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Modernization of the nation's grid to increase clean energy sources and reliability is a key part of President Biden’s sweeping infrastructure agenda.
The Department of Energy remains committed to modernizing the country’s electricity grid, announcing a new sources sought notice investigating the timeline of development needed to serve the diverse group of American communities nationwide.
$10.5 billion dollars in federal funding will go towards Energy’s Grid Resilience and Innovation Partnership Program to improve the reliability and durability of the U.S. electrical grid, a key part of President Biden’s sweeping infrastructure bill. The department is seeking feedback particularly from key stakeholders—like Native American tribes, project managers and state agencies—to guide the funding process over a five-year period of installation.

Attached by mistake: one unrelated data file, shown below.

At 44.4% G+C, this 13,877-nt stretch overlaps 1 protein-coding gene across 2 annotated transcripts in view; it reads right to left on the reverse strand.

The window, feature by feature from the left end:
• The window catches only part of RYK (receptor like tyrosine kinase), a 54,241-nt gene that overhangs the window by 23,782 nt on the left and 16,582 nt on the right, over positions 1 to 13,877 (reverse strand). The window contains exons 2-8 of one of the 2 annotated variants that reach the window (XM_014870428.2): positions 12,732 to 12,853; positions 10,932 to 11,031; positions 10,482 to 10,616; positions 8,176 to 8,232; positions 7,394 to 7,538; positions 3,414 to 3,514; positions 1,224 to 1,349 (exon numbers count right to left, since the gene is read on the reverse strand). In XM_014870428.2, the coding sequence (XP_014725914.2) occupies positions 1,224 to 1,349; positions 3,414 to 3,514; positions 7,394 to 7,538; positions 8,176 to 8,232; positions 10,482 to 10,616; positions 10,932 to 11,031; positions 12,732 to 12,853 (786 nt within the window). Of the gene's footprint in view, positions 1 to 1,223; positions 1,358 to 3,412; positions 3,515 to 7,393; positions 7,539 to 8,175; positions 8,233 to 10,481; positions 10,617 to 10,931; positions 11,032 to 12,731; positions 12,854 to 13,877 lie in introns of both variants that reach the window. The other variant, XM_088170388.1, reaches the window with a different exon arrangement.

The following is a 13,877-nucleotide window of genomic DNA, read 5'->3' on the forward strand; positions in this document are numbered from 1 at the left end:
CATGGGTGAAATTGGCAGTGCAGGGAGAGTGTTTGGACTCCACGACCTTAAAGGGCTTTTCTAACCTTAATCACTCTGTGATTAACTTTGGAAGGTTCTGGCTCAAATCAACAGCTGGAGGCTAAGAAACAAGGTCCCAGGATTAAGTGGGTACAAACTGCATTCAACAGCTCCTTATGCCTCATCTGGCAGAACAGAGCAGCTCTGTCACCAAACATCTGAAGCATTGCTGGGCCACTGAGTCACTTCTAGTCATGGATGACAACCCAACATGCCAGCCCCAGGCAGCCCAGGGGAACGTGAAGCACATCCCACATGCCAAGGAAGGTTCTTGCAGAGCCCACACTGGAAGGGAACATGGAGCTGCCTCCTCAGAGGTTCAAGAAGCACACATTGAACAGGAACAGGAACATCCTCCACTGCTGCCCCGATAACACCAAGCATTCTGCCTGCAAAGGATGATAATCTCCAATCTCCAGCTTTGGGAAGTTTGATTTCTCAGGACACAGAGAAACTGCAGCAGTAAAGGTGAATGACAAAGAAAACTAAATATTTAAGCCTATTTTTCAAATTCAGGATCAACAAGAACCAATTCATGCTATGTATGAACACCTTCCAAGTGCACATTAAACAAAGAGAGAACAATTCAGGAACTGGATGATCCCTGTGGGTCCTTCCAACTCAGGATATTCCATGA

“DOE is moving quickly to upgrade the nation’s power grid in order to provide American households with more reliable and affordable electricity that comes from a more diverse set of clean energy sources,” said Secretary of Energy Jennifer Granholm. “President Biden’s Bipartisan Infrastructure Law is investing in improving and expanding transmission and distribution systems across the country, driving down energy costs and generating good-paying jobs.”
$2.5 billion will specifically be allocated toward grid resilience, which will incorporate technology solutions that aim to prevent power outages caused by weather hazards, such as extreme temperatures, floods and wildfires.
Another $8 million will go toward other project applications, like accelerating the integration of clean energy infrastructure into the nation’s electrical grid to reduce greenhouse gas emissions.
“Innovative approaches can range from use of advanced technologies, to innovative partnerships, to the deployment of projects identified by innovative planning processes, to many others,” the press release read.
The DOE launched a specific office to help oversee this endeavor called the Building a Better Grid Initiative back in January.
Comments on the Energy Department’s RFI will be open until Oct. 14.
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